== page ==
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-3

I asked the question because in my “judgement” the meaning of these German words are based on about 80 years of hearing it used. I never heard my parents say genau so I also never used genau to imply correct. When it comes to the German military I think genau or stimmt are both off limits. The affirmative answer is, I think, always jawohl perhaps followed by ...


0

I would have said "nee", but it has to be 30 characters, so: No, there is no difference. only that "nee" is slightly more slang. You wouldn't use it in an official paper. While others have stated it is dialect, I personally would say that saying "nee" is acceptable and will be understood in every German-speaking region, it may just not be the most common ...


14

If you want to learn German, then you learn standard German, which will be understood in all countries where German is spoken. But »nee« is not a standard-German word. It is a dialect word. »Nee« is part of many dialects, spoken mainly in mid and northern parts of Germany. But there are also German dialects, where »nein« is another word: See also here. If ...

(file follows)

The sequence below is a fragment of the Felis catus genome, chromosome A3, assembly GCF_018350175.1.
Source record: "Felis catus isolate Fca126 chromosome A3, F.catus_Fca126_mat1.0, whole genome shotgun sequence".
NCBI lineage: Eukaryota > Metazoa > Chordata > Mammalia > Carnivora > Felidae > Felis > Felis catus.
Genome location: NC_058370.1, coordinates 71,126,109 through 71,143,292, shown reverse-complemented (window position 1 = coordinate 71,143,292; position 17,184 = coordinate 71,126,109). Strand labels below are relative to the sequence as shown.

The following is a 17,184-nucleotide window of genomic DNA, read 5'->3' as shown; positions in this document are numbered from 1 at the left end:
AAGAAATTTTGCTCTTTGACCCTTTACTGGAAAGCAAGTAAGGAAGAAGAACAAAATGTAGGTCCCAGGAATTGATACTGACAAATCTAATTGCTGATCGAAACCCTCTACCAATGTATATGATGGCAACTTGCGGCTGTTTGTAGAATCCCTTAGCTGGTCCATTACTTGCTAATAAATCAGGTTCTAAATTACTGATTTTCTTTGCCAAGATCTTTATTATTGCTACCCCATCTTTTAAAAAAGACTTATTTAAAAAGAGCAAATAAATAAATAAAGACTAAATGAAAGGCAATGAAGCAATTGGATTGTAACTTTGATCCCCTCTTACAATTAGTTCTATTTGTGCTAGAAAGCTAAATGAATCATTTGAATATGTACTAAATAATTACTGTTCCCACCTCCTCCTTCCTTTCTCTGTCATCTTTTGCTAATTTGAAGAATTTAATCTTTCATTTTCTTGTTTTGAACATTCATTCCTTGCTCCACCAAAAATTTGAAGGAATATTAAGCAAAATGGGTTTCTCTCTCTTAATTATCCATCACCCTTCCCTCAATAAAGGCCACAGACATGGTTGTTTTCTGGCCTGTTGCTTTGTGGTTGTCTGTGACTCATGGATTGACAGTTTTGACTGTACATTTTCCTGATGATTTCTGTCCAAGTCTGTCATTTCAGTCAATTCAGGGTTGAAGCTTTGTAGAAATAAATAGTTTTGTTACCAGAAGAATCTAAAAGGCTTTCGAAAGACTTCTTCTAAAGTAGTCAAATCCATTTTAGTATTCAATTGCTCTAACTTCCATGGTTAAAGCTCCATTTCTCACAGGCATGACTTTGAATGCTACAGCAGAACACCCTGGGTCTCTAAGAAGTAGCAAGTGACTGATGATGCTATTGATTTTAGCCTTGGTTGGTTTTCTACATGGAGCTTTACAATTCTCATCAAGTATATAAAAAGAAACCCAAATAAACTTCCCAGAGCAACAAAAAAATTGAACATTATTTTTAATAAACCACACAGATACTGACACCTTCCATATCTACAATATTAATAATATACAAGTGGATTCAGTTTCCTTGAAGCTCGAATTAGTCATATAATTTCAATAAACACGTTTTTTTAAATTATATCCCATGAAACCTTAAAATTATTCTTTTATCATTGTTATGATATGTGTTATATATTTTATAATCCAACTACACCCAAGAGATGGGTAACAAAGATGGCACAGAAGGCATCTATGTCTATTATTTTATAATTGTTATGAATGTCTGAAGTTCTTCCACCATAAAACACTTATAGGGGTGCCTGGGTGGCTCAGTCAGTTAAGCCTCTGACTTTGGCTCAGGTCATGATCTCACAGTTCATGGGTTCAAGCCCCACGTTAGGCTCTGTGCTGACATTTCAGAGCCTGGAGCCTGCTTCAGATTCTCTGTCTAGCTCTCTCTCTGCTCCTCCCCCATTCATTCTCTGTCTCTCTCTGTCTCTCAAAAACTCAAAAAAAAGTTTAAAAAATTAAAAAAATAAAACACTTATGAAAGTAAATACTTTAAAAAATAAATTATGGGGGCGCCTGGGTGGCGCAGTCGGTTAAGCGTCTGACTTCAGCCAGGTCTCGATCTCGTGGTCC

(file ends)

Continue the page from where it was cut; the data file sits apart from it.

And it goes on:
6

“Nee” is not slang, it's simply dialect. This form of “nein” occurs in more than one, but definitely not in all German dialects. I am from Berlin, and even though I do not speak a real Berlin dialect, saying “nee” is one of these things that happen when I speak sloppily, but not in all instances, so I say “nein” often enough and would not find it in any way ...



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